At the time of his death, Borrel was assigned to the Justice Ministry in Djibouti to review and adapt the French civil and penal codes to the Djiboutian justice system. Borrel was an experienced magistrate and begun to have problems with the head of the Justice department he was supposed to serve and who kept him isolated. Bernard Borrel had officially requested a transfer to another African country. Also, a month to the day prior to his death, Bernard Borrel's best friend in France, Judge Charles Clerc-Renaud (40), with whom he had served at his prior posting in Lisieux, France, committed suicide. According to several witnesses, Bernard Borrel was down and depressed the last days prior to his death.
His burned body was found at the bottom of a ravine, 80 kilometers from Djibouti. Initial investigations by French officials who arrived first at the scene, including two policemen assigned to the French Embassy, and later confirmed by the Djiboutian investigation, stated the cause of death was suicide and found no indication of foul play. The day of his death, local police found out, Mr Borrel withdrew the equivalent of 8.000 US dollars from his joined bank account, amount he left to his wife with several letters. The existence of the money and letters were mysteriously concealed for unexplained reasons to Djiboutian policemen by his wife. Bernard Borrel also had personally bought 6 liters of gas at a local gas station that was served in the gas-can that he owned.
Investigation into Borrel's death
His wife Elisabeth, herself a magistrate, demanded an autopsy once the body of her late husband was buried in the outskirts of Toulouse, France. No autopsy had taken place in Djibouti as no medical examiner was available. X-rays made during the first examination of the body that showed signs of asphyxia, disappeared from the military hospital after severe floods. Finally, in February 1996 an autopsy was conducted in Toulouse confirming Bernard Borrel's death was due to fire inhalation and asphyxia.
French criminal police assigned to the case by the first French investigative magistrates in charge of the case, wrote in their report in September 1999 that they found no evidence of murder, but concluded : "except considering the existence of a vast politico-legal conspiracy, implying interferences with witnesses, voluntarily erroneous witness statements, directed medical examinations and a general conspiracy of silence, the assumption of the assassination cannot, to date, being seriously retained."
In January 2000, and a few weeks after police conclusions, a former officer of the presidential guard, Mohammed Saleh Aloumekani, accused the current Djibouti president, Ismail Omar Guelleh, as responsible for the murder; Aloumekhani witnessed a conversation on October 19, (the day the French judge was found dead) in the gardens of the presidential Palace between Ismael Omar Guelleh then chief of security with 5 other men regarding "the elimination of the prying judge".
However, his account came very late after he arrived in Belgium as a political exile and deserter of the Djiboutian army. He first asked asylum in France in August 1998 which was denied, and by extension, Belgium took the same stand. His first account came as he was to be expelled from Belgium and his statement given to Belgian police in October 1999, contradicted what he would declare later to the press, and to the French judge. MSA has been subjected to several investigations by police in his country on racketeering and embezzlement charges. His account has lost today all credibility.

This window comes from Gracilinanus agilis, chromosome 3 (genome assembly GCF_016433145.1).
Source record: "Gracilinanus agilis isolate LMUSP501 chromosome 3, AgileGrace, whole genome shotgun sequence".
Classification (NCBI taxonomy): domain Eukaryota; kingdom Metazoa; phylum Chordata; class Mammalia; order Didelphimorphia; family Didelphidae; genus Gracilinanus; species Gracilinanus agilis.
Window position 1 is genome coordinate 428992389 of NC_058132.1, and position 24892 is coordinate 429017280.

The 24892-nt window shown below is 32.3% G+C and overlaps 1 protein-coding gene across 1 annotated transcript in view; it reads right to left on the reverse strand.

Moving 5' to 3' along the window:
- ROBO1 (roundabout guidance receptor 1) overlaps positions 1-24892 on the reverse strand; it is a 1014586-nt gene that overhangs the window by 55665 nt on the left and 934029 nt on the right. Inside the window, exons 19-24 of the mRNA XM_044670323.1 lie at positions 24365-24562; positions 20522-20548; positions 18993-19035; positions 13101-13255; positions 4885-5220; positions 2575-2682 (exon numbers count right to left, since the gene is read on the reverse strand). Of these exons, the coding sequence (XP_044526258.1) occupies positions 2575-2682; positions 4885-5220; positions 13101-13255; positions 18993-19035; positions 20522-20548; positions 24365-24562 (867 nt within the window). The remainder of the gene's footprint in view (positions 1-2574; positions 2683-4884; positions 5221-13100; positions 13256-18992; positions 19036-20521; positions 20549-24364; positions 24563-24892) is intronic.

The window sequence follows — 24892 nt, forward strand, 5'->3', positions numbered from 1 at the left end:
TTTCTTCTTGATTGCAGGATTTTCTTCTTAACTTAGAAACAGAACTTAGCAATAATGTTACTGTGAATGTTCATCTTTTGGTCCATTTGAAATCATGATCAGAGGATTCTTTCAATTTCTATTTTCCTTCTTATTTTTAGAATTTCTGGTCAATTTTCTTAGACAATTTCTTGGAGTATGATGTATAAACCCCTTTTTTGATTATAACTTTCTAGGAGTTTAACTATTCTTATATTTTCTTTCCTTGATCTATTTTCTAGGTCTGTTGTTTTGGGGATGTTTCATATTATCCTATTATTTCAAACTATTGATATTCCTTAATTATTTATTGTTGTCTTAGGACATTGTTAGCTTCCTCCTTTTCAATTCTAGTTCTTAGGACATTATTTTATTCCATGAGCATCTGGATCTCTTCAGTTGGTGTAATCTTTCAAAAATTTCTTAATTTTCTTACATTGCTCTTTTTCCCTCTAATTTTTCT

In another development, French authorities in a separate lawsuit filed by the judge' wife in Versailles in 2006 issued arrest warrants against the Djiboutian State Prosecutor and the head of the country's secret services in connection with charges of pressure and corruption against a witness, who happened to be Mohamed Saleh Aloumekhani.
The diplomatic row was deepened when the Parisian court on 10 January 2007 ordered the appearance of Hassan Said, the head of Djibouti's intelligence services. Said had been also accused of forcing an ex-army officer, also an exile in Belgium, to lie to the inquiry looking into the death of Mr Borrel. Since that, the Djiboutian officer had fled the country and was now a witness. He is a friend of Mohamed Saleh, and was also sacked from his job at the presidential Palace, and a candidate to political exile in Belgium.
But recently, Hassan Said and the State Prosecutor of Djibouti, Djama Souleiman, were cleared of any charges and wrongdoing by the Versailles Appeals Court. Implying that Mohamed Saleh is an unreliable witness, and his story "doubtful" and "impossible" as other French magistrates had stated in the past.
According to Ali Abdi Farah, Djibouti Foreign Minister, "Djibouti authorities did not at any way interfere with the process."
French authorities later supported the Foreign Minister's statement, maintaining that Djiboutian authorities had never interfered in the Borrel case. It had been a French investigation, relying on "the excellent cooperation of Djiboutian authorities and justice" in full transparency and cooperation. French investigators had been assured full access to all places, persons and information they needed, even to classified military secrets, the Quai d'Orsay emphasises. Also, the current investigating Judge, Sophie Clément, issued a statement explaining she never experienced any pressure from French or Djiboutian officials.
Shifting from its previous stance, the French Justice Ministry 15 February 2007 issued a statement, stating "with regard to international custody and the law, heads of state have the same immunity as diplomats, and as a result they cannot be required to testify in a French judicial system."
On 29 May 2009 a French court has overturned the jail sentences handed out the two Djibouti officials convicted of halting a probe into Borrel's death.